You can delete a ROSA cluster that uses the AWS Security Token Service (STS) by using the ROSA (ROSA) CLI, rosa. You can also use the ROSA CLI to delete the AWS Identity and Access Management (IAM) account-wide roles, the cluster-specific Operator roles, and the OpenID Connect (OIDC) provider. To delete the account-wide inline and Operator policies, you can use the AWS IAM Console.

Important

Account-wide IAM roles and policies might be used by other ROSA clusters in the same AWS account. You must only remove the resources if they are not required by other clusters.

Prerequisites

  • You installed and configured the latest ROSA (ROSA) CLI, rosa, on your workstation.
  • You logged in to your Red Hat account using the ROSA CLI (rosa).
  • You created a ROSA cluster.

Procedure

  1. Delete a cluster and watch the logs, replacing <cluster_name> with the name or ID of your cluster:

    $ rosa delete cluster --cluster=<cluster_name> --watch
    Important

    You must wait for the cluster deletion to complete before you remove the IAM roles, policies, and OIDC provider. The account-wide roles are required to delete the resources created by the installer. The cluster-specific Operator roles are required to clean-up the resources created by the OpenShift Operators. The Operators use the OIDC provider to authenticate.

  2. Delete the OIDC provider that the cluster Operators use to authenticate:

    $ rosa delete oidc-provider -c <cluster_id> --mode auto 1
    1
    Replace <cluster_id> with the ID of the cluster.
    Note

    You can use the -y option to automatically answer yes to the prompts.

  3. Delete the cluster-specific Operator IAM roles:

    $ rosa delete operator-roles -c <cluster_id> --mode auto 1
    1
    Replace <cluster_id> with the ID of the cluster.
  4. Delete the account-wide roles:

    Important

    Account-wide IAM roles and policies might be used by other ROSA clusters in the same AWS account. You must only remove the resources if they are not required by other clusters.

    $ rosa delete account-roles --prefix <prefix> --mode auto 1
    1
    You must include the --<prefix> argument. Replace <prefix> with the prefix of the account-wide roles to delete. If you did not specify a custom prefix when you created the account-wide roles, specify the default prefix, ManagedOpenShift.
  5. Delete the account-wide inline and Operator IAM policies that you created for ROSA deployments that use STS:

    1. Log in to the AWS IAM Console.
    2. Navigate to Access managementPolicies and select the checkbox for one of the account-wide policies.
    3. With the policy selected, click on ActionsDelete to open the delete policy dialog.
    4. Enter the policy name to confirm the deletion and select Delete to delete the policy.
    5. Repeat this step to delete each of the account-wide inline and Operator policies for the cluster.

2.10. Next steps

2.11. Additional resources

Chapter 3. Understanding the ROSA with STS deployment workflow

Before you create a ROSA (ROSA) cluster, you must complete the AWS prerequisites, verify that the required AWS service quotas are available, and set up your environment.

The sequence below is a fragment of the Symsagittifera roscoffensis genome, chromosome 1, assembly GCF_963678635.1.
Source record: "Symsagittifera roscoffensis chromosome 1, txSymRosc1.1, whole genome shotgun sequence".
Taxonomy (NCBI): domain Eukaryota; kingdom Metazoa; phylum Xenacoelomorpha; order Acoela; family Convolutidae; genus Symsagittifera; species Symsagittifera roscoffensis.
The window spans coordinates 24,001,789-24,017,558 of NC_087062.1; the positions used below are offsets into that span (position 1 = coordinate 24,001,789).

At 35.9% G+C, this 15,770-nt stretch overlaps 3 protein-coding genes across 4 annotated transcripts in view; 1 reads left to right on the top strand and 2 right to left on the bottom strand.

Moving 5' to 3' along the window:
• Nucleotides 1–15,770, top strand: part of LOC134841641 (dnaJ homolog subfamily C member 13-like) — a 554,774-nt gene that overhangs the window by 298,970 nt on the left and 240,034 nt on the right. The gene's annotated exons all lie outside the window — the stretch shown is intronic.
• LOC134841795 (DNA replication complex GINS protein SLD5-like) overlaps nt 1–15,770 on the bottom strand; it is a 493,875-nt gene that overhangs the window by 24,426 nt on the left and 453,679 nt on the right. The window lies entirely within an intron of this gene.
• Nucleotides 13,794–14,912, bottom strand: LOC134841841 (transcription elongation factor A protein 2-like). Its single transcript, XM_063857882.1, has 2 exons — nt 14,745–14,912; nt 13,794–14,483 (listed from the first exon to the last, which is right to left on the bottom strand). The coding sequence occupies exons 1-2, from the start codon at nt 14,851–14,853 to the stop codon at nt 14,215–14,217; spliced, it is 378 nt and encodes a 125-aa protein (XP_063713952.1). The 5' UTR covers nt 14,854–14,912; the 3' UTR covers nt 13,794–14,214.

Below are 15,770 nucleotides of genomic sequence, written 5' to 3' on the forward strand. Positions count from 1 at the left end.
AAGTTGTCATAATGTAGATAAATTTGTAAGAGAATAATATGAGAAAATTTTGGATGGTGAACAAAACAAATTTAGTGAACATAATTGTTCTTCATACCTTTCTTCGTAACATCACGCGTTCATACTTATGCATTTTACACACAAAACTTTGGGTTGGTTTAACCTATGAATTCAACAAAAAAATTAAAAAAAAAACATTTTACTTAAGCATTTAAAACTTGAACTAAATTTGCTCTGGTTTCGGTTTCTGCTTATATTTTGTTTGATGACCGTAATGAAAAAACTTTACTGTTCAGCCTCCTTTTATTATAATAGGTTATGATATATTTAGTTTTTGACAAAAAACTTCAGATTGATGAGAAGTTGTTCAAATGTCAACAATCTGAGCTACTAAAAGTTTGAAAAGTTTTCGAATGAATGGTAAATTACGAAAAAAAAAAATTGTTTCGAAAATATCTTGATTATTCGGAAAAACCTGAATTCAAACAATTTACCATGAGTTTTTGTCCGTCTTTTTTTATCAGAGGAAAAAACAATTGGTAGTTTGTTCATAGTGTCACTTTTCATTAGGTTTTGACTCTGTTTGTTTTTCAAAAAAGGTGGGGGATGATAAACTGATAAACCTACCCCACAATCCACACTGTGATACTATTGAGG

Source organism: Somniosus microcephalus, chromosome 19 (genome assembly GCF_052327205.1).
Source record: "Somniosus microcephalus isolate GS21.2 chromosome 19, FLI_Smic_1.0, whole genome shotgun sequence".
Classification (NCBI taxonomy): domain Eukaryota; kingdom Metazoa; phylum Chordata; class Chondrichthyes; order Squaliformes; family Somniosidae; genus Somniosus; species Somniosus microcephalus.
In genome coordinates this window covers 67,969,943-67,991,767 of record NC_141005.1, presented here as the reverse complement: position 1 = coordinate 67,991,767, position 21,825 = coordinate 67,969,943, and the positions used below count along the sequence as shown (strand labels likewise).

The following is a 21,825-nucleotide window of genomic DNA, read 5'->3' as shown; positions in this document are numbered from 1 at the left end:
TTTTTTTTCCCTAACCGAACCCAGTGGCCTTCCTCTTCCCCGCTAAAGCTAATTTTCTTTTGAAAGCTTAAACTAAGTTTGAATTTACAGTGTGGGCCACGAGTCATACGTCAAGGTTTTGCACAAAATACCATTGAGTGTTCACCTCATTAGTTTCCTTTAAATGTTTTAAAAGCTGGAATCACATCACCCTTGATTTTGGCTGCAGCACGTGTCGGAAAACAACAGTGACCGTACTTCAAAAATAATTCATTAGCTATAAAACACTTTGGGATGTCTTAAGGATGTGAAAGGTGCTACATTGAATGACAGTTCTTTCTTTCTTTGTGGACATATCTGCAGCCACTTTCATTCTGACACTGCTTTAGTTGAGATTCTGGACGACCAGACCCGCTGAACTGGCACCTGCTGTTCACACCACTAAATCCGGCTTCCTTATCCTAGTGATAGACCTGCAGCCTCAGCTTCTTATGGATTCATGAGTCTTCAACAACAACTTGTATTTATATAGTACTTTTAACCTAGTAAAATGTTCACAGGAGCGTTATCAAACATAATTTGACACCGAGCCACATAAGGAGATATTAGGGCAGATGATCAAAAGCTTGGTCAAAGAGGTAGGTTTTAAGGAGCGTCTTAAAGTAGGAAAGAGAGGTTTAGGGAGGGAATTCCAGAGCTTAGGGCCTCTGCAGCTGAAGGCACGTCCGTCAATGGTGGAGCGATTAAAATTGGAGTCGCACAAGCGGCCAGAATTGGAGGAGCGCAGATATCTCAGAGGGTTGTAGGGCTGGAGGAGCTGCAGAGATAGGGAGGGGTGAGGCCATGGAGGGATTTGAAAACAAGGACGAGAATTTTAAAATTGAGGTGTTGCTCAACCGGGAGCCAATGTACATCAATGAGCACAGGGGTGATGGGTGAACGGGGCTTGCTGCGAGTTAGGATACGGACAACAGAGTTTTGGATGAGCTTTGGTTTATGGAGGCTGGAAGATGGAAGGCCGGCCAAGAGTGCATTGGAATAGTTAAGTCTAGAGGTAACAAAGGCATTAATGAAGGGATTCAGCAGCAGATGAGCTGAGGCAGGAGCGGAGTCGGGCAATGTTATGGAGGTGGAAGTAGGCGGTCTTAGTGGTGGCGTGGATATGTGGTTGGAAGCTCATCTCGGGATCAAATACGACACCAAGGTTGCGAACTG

This document provides an overview of the ROSA with STS deployment workflow stages and refers to detailed resources for each stage.

3.1. Overview of the ROSA with STS deployment workflow

The AWS Security Token Service (STS) is a global web service that provides short-term credentials for IAM or federated users. You can use AWS STS with ROSA (ROSA) to allocate temporary, limited-privilege credentials for component-specific IAM roles. The service enables cluster components to make AWS API calls using secure cloud resource management practices.

You can follow the workflow stages outlined in this section to set up and access a ROSA cluster that uses STS.

  1. Complete the AWS prerequisites for ROSA with STS. To deploy a ROSA cluster with STS, your AWS account must meet the prerequisite requirements.
  2. Review the required AWS service quotas. To prepare for your cluster deployment, review the AWS service quotas that are required to run a ROSA cluster.
  3. Set up the environment and install ROSA using STS. Before you create a ROSA with STS cluster, you must enable ROSA in your AWS account, install and configure the required CLI tools, and verify the configuration of the CLI tools. You must also verify that the AWS Elastic Load Balancing (ELB) service role exists and that the required AWS resource quotas are available.
  4. Create a ROSA cluster with STS quickly or create a cluster using customizations. Use the ROSA CLI (rosa) or Red Hat OpenShift Cluster Manager to create a cluster with STS. You can create a cluster quickly by using the default options, or you can apply customizations to suit the needs of your organization.
  5. Access your cluster. You can configure an identity provider and grant cluster administrator privileges to the identity provider users as required. You can also access a newly-deployed cluster quickly by configuring a cluster-admin user.
  6. Revoke access to a ROSA cluster for a user. You can revoke access to a ROSA with STS cluster from a user by using the ROSA CLI or the web console.
  7. Delete a ROSA cluster. You can delete a ROSA with STS cluster by using the ROSA CLI (rosa). After deleting a cluster, you can delete the STS resources by using the AWS Identity and Access Management (IAM) Console.

3.2. Additional resources